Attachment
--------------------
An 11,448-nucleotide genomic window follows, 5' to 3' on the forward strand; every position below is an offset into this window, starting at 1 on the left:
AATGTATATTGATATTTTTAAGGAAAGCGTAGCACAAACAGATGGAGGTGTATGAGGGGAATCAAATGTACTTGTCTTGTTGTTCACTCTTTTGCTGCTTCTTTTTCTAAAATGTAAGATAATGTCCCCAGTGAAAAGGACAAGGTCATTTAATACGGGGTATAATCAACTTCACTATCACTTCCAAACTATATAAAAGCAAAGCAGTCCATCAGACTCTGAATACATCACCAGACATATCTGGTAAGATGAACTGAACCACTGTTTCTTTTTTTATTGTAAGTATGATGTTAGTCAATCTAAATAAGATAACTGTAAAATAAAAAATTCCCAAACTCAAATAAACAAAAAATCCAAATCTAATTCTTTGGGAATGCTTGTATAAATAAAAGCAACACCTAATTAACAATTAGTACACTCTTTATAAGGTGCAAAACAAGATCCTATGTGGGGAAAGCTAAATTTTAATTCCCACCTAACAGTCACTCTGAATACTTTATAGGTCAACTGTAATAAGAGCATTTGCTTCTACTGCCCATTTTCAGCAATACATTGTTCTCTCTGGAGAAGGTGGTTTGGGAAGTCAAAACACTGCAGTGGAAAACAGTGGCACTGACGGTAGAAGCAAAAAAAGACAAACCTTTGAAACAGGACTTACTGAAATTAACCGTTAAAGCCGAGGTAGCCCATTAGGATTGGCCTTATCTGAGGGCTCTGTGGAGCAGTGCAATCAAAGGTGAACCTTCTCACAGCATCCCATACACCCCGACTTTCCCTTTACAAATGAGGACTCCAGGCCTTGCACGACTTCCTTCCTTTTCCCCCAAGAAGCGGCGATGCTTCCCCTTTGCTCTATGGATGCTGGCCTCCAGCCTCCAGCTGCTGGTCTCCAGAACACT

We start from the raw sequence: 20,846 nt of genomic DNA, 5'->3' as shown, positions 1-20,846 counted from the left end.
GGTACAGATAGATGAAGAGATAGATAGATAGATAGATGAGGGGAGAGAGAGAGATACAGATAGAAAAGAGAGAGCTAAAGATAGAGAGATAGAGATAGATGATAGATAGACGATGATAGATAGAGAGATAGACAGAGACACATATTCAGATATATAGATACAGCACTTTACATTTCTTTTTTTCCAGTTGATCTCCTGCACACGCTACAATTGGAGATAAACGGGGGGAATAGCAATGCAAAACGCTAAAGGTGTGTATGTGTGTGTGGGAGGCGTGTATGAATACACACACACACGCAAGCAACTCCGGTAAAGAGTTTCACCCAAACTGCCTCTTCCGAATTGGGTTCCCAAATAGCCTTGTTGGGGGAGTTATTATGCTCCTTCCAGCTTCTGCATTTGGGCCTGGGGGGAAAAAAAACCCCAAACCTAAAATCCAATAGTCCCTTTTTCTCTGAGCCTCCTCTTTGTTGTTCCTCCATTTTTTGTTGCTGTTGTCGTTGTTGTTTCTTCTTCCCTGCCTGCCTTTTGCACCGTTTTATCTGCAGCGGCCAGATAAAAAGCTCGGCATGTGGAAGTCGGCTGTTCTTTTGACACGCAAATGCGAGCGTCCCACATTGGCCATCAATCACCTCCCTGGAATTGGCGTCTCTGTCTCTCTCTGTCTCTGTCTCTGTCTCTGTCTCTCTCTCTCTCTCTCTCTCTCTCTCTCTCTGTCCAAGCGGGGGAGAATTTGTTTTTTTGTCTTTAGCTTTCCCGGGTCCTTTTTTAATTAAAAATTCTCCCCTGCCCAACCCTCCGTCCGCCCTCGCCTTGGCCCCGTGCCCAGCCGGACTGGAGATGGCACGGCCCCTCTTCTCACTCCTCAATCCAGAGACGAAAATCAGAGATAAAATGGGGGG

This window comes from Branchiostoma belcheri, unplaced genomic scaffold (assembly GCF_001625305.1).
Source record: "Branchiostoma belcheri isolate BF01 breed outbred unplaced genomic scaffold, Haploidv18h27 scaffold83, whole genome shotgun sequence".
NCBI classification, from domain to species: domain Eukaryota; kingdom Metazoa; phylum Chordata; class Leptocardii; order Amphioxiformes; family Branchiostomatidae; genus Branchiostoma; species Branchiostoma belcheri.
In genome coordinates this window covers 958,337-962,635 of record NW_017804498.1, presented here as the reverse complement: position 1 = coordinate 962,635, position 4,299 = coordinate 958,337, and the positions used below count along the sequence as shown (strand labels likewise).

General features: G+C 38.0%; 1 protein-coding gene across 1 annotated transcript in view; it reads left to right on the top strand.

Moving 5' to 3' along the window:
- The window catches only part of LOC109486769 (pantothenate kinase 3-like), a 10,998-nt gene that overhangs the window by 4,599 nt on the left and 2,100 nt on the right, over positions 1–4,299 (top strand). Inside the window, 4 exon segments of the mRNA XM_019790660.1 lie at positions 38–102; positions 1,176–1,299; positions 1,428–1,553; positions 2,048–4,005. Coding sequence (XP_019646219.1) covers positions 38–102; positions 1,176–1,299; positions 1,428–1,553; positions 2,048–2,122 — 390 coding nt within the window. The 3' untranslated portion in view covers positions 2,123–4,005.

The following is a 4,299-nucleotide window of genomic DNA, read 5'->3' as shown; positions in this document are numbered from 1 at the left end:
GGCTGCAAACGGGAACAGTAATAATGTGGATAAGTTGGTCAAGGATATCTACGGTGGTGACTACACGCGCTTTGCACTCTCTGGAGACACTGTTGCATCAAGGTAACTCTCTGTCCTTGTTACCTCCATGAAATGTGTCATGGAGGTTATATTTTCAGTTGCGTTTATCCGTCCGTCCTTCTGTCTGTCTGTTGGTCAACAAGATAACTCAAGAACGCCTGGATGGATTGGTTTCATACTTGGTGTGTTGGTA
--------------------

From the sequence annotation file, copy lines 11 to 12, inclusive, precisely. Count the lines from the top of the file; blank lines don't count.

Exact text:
- The window catches only part of LOC109486769 (pantothenate kinase 3-like), a 10,998-nt gene that overhangs the window by 4,599 nt on the left and 2,100 nt on the right, over positions 1–4,299 (top strand). Inside the window, 4 exon segments of the mRNA XM_019790660.1 lie at positions 38–102; positions 1,176–1,299; positions 1,428–1,553; positions 2,048–4,005. Coding sequence (XP_019646219.1) covers positions 38–102; positions 1,176–1,299; positions 1,428–1,553; positions 2,048–2,122 — 390 coding nt within the window. The 3' untranslated portion in view covers positions 2,123–4,005.

The following is a 4,299-nucleotide window of genomic DNA, read 5'->3' as shown; positions in this document are numbered from 1 at the left end: